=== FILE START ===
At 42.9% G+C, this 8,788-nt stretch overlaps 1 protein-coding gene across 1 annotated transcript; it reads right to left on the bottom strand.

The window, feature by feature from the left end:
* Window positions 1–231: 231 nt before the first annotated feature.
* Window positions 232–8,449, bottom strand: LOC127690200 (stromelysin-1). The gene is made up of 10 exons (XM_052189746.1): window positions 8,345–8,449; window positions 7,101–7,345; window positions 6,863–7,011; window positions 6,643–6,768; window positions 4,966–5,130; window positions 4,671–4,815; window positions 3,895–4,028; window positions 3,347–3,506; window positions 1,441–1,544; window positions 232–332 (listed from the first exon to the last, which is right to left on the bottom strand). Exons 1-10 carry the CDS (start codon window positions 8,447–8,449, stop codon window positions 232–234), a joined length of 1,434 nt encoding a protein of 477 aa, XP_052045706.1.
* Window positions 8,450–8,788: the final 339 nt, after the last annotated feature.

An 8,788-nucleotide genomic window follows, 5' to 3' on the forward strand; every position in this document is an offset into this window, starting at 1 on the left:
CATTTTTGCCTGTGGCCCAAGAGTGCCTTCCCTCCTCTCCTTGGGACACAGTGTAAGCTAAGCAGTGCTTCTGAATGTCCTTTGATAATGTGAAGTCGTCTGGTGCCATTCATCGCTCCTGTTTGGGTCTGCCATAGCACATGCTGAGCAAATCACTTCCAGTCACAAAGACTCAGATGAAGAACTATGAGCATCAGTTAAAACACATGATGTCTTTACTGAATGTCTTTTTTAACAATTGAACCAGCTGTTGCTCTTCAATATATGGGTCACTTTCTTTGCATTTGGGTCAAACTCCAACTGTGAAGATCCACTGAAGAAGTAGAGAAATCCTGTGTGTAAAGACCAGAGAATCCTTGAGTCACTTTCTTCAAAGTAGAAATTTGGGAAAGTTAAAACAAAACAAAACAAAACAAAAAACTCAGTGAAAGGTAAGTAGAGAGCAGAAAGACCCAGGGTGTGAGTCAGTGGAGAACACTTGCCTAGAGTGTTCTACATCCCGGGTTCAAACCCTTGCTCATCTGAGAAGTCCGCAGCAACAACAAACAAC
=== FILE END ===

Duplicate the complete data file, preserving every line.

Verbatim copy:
At 42.9% G+C, this 8,788-nt stretch overlaps 1 protein-coding gene across 1 annotated transcript; it reads right to left on the bottom strand.

The window, feature by feature from the left end:
* Window positions 1–231: 231 nt before the first annotated feature.
* Window positions 232–8,449, bottom strand: LOC127690200 (stromelysin-1). The gene is made up of 10 exons (XM_052189746.1): window positions 8,345–8,449; window positions 7,101–7,345; window positions 6,863–7,011; window positions 6,643–6,768; window positions 4,966–5,130; window positions 4,671–4,815; window positions 3,895–4,028; window positions 3,347–3,506; window positions 1,441–1,544; window positions 232–332 (listed from the first exon to the last, which is right to left on the bottom strand). Exons 1-10 carry the CDS (start codon window positions 8,447–8,449, stop codon window positions 232–234), a joined length of 1,434 nt encoding a protein of 477 aa, XP_052045706.1.
* Window positions 8,450–8,788: the final 339 nt, after the last annotated feature.

An 8,788-nucleotide genomic window follows, 5' to 3' on the forward strand; every position in this document is an offset into this window, starting at 1 on the left:
CATTTTTGCCTGTGGCCCAAGAGTGCCTTCCCTCCTCTCCTTGGGACACAGTGTAAGCTAAGCAGTGCTTCTGAATGTCCTTTGATAATGTGAAGTCGTCTGGTGCCATTCATCGCTCCTGTTTGGGTCTGCCATAGCACATGCTGAGCAAATCACTTCCAGTCACAAAGACTCAGATGAAGAACTATGAGCATCAGTTAAAACACATGATGTCTTTACTGAATGTCTTTTTTAACAATTGAACCAGCTGTTGCTCTTCAATATATGGGTCACTTTCTTTGCATTTGGGTCAAACTCCAACTGTGAAGATCCACTGAAGAAGTAGAGAAATCCTGTGTGTAAAGACCAGAGAATCCTTGAGTCACTTTCTTCAAAGTAGAAATTTGGGAAAGTTAAAACAAAACAAAACAAAACAAAAAACTCAGTGAAAGGTAAGTAGAGAGCAGAAAGACCCAGGGTGTGAGTCAGTGGAGAACACTTGCCTAGAGTGTTCTACATCCCGGGTTCAAACCCTTGCTCATCTGAGAAGTCCGCAGCAACAACAAACAAC